Health Justice CT

Health Justice CT Blog

Health Disparities Round-Up – January 31, 2014

iStock_000007015318XSmallJust in case you missed it, here’s some of the latest health disparities news, posts and reports from this past week.

USA Today: Obamacare increases incomes of poorest, study finds – “The Affordable Care Act will “significantly” increase the incomes of Americans who fall in the bottom one-fifth of the income levels, while slightly decreasing — by .8% — the incomes of senior citizens, a new study finds. Those in the bottom one-fifth will see income measurements rise 6%; those in the bottom one-tenth will see an increase of more than 7%, according to researchers at the Brookings Institution, a non-partisan think tank.” >> Read More

Colorlines: Study: In Black Men, Internalized Racism Speeds Up Aging – “Racism is a powerful enough force that it can wear down a man’s body. Those are the findings, at once common-sense and groundbreaking, in a study led by University of Maryland epidemiologist David Chae which examines the relationship between white blood cell telomere lengths and experiences with racism. The study, “Discrimination, Racial Bias, and Telomere Length in African-American Men,” to be published in the February 2014 issue of the American Journal of Preventative Medicine, is the first of its kind to explicitly measure the role that racism-related factors play in the aging process.” >> Read More

CBS Philly: Advocate Sees Potential In Obamacare To Reduce Health Disparities – “The Affordable Care Act (Obamacare) is rewriting the insurance landscape but may still not bring equal results to patients. “The Affordable Care Act will affect access to care, but to reduce disparities we have to go beyond access, and we also need to improve the care that we deliver to people,” says Dr. Marshall Chin of the Robert Wood Johnson Foundation’s healthcare disparities project, now 9 years old. He wants to draw attention to how things like language and home circumstances from a dangerous neighborhood to no nearby food stores stack the deck against entire groups of patients.” >> Read More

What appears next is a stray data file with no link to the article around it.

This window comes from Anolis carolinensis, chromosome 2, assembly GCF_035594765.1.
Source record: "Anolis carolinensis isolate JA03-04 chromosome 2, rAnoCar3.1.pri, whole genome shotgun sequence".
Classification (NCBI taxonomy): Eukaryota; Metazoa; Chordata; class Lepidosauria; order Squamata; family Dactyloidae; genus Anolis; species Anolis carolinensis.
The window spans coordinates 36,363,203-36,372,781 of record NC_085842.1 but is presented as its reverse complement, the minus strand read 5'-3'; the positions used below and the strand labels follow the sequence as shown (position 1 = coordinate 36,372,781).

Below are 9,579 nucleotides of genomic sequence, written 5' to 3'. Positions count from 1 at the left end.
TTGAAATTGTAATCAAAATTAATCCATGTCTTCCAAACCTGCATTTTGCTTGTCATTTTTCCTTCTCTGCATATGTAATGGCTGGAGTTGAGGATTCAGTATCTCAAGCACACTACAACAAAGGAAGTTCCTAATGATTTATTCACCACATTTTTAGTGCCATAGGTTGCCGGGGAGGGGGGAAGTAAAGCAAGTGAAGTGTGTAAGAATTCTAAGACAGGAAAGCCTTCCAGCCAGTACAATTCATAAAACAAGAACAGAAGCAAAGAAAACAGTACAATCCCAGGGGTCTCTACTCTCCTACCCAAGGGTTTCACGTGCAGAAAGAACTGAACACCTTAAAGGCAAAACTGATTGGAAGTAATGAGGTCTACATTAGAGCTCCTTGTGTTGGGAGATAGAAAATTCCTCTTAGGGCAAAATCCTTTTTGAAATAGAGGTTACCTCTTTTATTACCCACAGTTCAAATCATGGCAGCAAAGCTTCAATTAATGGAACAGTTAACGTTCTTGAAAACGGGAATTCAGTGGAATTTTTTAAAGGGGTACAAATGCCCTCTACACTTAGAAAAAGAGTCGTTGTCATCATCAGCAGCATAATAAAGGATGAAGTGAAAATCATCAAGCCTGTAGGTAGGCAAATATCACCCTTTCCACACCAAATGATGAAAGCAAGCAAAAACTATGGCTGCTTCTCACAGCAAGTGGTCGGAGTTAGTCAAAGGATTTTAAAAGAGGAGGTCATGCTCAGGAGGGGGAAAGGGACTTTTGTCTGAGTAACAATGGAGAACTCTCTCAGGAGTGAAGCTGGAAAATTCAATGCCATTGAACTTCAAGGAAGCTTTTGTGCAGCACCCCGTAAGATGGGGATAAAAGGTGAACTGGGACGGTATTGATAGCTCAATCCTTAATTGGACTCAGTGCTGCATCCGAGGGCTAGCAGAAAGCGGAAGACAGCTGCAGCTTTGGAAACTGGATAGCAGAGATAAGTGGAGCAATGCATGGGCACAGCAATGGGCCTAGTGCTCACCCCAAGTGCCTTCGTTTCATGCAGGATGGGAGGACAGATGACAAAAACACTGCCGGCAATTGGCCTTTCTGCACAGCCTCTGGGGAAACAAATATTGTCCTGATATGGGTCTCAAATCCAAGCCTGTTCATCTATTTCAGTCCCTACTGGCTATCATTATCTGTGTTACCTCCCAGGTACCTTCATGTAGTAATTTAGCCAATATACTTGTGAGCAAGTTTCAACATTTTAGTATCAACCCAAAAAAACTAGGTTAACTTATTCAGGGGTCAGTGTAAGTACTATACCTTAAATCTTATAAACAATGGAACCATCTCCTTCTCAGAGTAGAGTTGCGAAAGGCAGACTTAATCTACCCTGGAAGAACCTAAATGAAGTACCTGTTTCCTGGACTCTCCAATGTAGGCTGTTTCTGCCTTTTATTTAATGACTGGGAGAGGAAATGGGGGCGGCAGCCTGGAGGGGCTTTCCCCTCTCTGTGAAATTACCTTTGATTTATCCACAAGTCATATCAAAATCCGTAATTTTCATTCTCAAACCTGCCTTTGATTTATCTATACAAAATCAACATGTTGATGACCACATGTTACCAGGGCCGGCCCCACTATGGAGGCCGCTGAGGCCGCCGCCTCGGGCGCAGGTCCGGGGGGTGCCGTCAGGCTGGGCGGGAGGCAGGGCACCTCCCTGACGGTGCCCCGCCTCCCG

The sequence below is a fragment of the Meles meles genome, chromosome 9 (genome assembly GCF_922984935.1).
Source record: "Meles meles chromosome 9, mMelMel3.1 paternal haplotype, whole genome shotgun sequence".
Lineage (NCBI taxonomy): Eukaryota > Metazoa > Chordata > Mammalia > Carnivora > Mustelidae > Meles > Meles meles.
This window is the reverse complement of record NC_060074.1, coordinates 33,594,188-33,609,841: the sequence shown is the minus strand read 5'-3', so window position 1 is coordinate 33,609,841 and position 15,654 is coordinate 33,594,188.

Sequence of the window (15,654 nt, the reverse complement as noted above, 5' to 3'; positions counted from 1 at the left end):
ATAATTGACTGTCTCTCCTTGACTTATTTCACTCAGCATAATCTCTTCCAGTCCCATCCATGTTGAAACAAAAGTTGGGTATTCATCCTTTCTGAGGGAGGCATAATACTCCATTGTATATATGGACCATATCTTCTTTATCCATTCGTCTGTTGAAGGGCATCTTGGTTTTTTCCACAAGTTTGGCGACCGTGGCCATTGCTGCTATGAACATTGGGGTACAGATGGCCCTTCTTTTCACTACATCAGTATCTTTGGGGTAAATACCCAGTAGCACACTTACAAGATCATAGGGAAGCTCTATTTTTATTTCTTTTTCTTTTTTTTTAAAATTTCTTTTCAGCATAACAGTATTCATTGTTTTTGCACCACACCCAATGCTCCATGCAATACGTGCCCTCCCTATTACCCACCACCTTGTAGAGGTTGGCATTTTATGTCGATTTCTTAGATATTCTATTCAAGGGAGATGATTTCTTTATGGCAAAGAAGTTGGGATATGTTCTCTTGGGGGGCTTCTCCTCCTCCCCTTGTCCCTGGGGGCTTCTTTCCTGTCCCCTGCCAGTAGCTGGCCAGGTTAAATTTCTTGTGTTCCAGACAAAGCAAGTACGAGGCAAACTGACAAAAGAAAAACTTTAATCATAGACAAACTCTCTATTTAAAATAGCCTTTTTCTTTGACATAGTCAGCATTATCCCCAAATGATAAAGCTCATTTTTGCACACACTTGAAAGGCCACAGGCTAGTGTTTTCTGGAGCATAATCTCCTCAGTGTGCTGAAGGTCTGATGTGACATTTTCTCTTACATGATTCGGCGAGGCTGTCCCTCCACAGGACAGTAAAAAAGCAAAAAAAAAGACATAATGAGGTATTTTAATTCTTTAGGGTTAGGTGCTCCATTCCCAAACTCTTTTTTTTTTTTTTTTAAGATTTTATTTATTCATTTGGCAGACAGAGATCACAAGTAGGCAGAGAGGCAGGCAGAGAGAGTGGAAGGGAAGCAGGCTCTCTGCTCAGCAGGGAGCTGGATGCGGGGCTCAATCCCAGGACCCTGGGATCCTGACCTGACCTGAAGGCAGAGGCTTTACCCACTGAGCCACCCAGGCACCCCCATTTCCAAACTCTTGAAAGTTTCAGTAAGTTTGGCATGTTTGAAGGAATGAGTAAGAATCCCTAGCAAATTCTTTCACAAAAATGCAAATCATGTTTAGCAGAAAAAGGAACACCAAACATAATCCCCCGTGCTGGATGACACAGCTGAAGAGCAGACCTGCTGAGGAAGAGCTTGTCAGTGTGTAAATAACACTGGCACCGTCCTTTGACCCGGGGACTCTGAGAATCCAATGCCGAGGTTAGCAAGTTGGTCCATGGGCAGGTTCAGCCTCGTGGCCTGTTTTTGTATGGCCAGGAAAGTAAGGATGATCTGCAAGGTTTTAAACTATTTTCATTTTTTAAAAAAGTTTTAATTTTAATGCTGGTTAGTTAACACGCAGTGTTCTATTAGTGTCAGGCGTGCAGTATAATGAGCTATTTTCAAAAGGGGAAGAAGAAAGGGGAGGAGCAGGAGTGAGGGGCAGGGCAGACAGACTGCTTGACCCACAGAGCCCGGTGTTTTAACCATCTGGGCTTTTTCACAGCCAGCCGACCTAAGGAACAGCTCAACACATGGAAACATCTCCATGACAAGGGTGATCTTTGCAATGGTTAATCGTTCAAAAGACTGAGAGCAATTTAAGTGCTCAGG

NewsOne: Health Disparities Among Black, Hispanic Men Hits U.S. Economy – “Black and Hispanic males are bearing the brunt of medical costs because of health disparities and, as a result, men, their families, and the U.S. economy are suffering under the towering burden, according to a new study released by Johns Hopkins University’s Bloomberg School of Public Health. African-American men incurred $341.8 billion in excess medical costs due to health inequalities between 2006 and 2009, according to the study published this week in the International Journal of Men’s Health.” >> Read More

the CT mirror: Anthem making progress, but some customers still waiting – “Close to 20,000 Connecticut residents signed up for Anthem plans through Access Health CT, the state’s health insurance exchange, expecting to have insurance when the year began. But many customers said they hadn’t received a bill, and the company later acknowledged that it had a backlog in processing payments, which must occur for coverage to take effect. Customers have also complained of long wait times to reach a representative at the company’s call center, and some who needed surgery or other care turned to state officials for intervention.” >> Read More

Michigan State University: Get to root causes: Address poor health outcomes through a health equity lens – “For many years, health educators and public health practitioners have worked to understand health disparities based on race, class and other differences. Health disparities are the differences in health outcomes between two populations. For example, according to a recent Michigan Department of Community Health (MDCH) report, an African American baby born in Michigan is 2.6 times more likely to die by age 1, compared to a Caucasian infant. While this type of data about health disparities is helpful to describe the disturbing reality of what’s happening within families and communities, it doesn’t explain the reasons why these differences in health outcomes exist.” >> Read More

Image Credit: iStockPhoto

About Gina Hernandez

Gina Hernandez is a Program Director at the Society for New Communications Research and has worked 7+ years in the digital communications field. Prior to joining the Society for New Communications Research, Gina worked at re: Imagine group, where she where she led media and blogger outreach and agency research.

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